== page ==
Las Vegas Sands' bet on gambling-wary Singapore may be paying off. The world's most valuable casino firm said its $5.5 billion casino resort in the city state is on track to draw up to 150,000 visitors a day once things are in full swing, the highest number for any of its properties worldwide.
The casino itself, the second in Singapore after Genting's Resorts World on the resort island of Sentosa, is seeing 25,000 visitors a day, above Las Vegas Sands' expectations, officials said on Wednesday.
The world's second-most expensive gambling complex after MGM Resorts' CityCenter in Las Vegas, was formally opened on Wednesday after a soft launch in April and economists said the numbers it had forecast could help bolster the economy.
If these numbers are really achieved, you could see a more sizeable impact on Singapore's GDP, said Kit Wei Zheng, an economist at Citigroup.
If you do 150,000 a day it would probably offset some of the growth drag you may see from G3 economies.
The numbers could help ease the persistent ambivalence in closely regulated Singapore about legalizing the gambling business, and worries about the social ills that could come in its wake.
The government levies a hefty S$100 fee on each Singaporean every time they step into a casino but that hasn't deterred those who want to have a flutter. About S$70 million has been collected from locals visiting the city's two casinos as of May 10.
Sands said Singaporeans accounted for about one-third of the 25,000 people who visit its casino every day.
The resort, resembling a giant surfboard perched on three columns at the mouth of the Singapore River, is still far from finished with many of the shops at the glitzy mall still yet to open. It will also have a link to Singapore's subway system by 2012.
When we get into 2012, when the subway is open and all the shops are open, we expect the numbers to grow substantially, Sands Chief Operating Officer Mike Leven told reporters.
Las Vegas Sands originally planned to open the Singapore casino resort in the fourth quarter of 2009 but the project, first budgeted at $3.2 billion, was plagued by delays and cost overruns.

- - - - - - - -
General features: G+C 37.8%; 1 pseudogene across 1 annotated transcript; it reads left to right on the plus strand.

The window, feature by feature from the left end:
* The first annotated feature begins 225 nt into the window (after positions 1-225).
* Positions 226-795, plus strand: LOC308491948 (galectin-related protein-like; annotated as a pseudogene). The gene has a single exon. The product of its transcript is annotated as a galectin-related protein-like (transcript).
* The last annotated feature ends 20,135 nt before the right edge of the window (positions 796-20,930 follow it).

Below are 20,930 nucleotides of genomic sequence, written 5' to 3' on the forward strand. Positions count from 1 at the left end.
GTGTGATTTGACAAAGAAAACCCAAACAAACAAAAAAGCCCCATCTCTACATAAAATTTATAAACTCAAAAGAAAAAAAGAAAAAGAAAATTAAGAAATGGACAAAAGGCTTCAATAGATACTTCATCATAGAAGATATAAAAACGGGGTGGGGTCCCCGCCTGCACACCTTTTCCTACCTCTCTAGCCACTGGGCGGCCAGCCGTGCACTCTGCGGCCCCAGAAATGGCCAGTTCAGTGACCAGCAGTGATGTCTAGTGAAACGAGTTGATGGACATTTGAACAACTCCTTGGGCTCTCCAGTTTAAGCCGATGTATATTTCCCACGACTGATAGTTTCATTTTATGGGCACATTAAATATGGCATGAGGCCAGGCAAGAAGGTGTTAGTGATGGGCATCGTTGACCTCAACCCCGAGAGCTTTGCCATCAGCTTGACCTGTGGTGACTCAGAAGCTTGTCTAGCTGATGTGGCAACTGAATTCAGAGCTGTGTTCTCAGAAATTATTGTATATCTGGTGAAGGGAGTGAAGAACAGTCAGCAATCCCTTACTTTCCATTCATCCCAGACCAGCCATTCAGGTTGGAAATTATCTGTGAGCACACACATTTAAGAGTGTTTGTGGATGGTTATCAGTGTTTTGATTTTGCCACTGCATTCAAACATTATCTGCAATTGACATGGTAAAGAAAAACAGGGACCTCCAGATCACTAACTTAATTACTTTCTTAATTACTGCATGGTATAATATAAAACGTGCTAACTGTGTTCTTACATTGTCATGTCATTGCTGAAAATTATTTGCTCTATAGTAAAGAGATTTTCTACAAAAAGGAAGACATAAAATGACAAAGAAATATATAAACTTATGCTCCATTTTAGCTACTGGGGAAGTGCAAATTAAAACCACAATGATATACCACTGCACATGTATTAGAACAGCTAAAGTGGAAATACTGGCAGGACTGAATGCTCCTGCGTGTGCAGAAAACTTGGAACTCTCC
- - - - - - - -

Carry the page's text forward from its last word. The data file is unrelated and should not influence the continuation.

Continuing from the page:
The parent company said it was close to bankruptcy in 2008 but recovered after billionaire Chief Executive Sheldon Adelson plowed in an estimated $1 billion of his own money into the firm.
In Singapore, the Sands is engaged in a legal battle with the Inter-Pacific Bar Association, which has sued the resort for unfinished rooms, power failures and lost luggage during a convention. Sands has claimed unpaid bills from the association.
But Adelson clearly doesn't see the opening hiccups as any more than that.
The integrated resort model is unmatched and Marina Bay Sands will now be the reference point by which all new tourism projects are judged, he said at the launch.
He said Marina Bay Sands would generate earnings before interest, tax, depreciation and amortization (EBITDA) of more than $1 billion a year, above a range of analysts expectations of annual EBITDA of between $300 million and $800 million.
Sands COO Michael Leven reiterated the forecast on Wednesday.
The company expects to recover its massive $5.5 billion investment in Singapore by five years. Sands recouped its investment in Sands Macau, the first casino in the Chinese territory owned by a U.S. operator, in just one year.
Las Vegas Sands posted a net loss of $28.9 million, or 4 cents a share for the three months to March, narrowing from a loss of $80.9 million, or 12 cents a share, a year earlier.
For the current quarter ending June, analysts expect Las Vegas Sands to report net income of $63.5 million and earnings per share of 6.3 cents excluding one-time items.
Adelson refused to comment on the second-quarter performance.
Las Vegas Sands, along with many casino operators, is banking on Asia for growth as gaming revenues in Las Vegas, Atlantic City and other U.S. centers decline or show only small growth.
Singapore, along with the former Portuguese enclave of Macau, crammed with more than 30 casinos including those run by Sands' rivals Wynn Resorts and MGM-Mirage, is one of two key gambling centers in Asia.
But after decades of being one of the most stable and safe nations in Asia, some citizens still query the need to open casinos.
There will certainly be a rise in problem gambling and the attendant social and law and order ills, said Eugene Tan, an assistant law professor at Singapore Management University.
It's the nature of the beast. The barometer of the rightness of the decision to allow casino gaming will be whether the government can regulate and manage the attendant social ills that come from the operations of the two casinos and the easier and increased access to gambling.
(Editing by Raju Gopalakrishnan and Valerie Lee)